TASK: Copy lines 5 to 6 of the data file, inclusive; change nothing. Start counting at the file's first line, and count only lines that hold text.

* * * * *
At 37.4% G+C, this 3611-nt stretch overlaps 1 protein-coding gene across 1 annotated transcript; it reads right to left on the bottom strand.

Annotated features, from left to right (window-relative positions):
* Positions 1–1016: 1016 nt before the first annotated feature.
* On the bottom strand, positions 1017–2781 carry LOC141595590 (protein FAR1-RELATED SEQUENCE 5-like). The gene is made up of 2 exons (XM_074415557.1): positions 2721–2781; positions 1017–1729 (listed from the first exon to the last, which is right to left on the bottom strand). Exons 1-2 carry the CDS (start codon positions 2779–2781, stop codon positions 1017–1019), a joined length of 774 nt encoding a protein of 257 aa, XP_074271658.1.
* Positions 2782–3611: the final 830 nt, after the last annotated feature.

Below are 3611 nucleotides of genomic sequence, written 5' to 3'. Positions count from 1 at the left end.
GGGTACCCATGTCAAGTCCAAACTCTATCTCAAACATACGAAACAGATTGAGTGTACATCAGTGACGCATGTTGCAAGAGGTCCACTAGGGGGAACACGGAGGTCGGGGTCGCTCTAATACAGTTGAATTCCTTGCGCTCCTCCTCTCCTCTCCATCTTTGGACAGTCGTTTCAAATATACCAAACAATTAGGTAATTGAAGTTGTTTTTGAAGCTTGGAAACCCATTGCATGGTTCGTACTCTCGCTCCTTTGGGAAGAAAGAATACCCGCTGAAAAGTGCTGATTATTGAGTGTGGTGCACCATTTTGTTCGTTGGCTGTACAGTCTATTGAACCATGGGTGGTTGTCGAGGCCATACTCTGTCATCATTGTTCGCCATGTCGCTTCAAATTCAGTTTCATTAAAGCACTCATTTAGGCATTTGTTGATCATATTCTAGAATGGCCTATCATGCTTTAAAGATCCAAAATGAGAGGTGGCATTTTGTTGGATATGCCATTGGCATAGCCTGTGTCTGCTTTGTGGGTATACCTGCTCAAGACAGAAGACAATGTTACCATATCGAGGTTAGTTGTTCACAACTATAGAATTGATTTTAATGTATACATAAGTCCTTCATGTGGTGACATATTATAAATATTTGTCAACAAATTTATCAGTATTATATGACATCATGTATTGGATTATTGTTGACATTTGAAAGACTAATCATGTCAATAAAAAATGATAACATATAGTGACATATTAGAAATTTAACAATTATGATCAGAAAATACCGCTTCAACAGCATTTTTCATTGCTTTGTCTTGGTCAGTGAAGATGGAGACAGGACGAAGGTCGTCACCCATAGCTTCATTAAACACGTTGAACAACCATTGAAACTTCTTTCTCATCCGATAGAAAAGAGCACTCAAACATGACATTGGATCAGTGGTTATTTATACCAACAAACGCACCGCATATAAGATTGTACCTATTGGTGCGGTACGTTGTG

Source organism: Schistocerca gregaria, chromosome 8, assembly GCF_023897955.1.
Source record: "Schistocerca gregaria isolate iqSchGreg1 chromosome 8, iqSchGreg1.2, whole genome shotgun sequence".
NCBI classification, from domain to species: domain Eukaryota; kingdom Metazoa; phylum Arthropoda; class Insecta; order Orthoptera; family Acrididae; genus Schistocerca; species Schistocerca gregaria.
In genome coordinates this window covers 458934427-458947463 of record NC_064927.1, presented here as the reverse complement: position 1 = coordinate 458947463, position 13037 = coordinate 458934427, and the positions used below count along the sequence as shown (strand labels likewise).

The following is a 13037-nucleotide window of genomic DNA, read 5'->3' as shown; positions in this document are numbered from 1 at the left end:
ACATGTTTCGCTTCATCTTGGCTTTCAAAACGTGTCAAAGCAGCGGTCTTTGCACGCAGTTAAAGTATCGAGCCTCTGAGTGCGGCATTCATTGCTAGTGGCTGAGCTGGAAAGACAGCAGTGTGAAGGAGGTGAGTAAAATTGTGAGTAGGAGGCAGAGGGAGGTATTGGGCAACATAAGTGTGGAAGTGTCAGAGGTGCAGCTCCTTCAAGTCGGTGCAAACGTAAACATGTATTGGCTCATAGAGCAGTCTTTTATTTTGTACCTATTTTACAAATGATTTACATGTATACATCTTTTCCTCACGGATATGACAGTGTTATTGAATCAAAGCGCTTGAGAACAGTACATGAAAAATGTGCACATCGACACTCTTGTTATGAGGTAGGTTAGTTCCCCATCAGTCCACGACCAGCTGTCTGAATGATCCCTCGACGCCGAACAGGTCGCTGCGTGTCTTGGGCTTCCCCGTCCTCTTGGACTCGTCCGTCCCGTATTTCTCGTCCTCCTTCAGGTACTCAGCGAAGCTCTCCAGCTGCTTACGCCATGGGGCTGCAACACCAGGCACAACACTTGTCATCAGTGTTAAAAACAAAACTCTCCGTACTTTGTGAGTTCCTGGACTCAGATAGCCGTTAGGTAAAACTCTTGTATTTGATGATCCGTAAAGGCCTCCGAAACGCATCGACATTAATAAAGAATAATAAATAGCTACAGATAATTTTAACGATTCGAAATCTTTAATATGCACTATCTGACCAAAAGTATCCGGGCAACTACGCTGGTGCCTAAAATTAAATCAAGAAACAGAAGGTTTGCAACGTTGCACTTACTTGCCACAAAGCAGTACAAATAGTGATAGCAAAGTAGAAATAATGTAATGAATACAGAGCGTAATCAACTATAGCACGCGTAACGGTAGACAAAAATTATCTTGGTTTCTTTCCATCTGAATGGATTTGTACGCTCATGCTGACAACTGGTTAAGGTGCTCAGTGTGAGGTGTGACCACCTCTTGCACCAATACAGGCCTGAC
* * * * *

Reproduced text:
* Positions 2782–3611: the final 830 nt, after the last annotated feature.

Below are 3611 nucleotides of genomic sequence, written 5' to 3'. Positions count from 1 at the left end.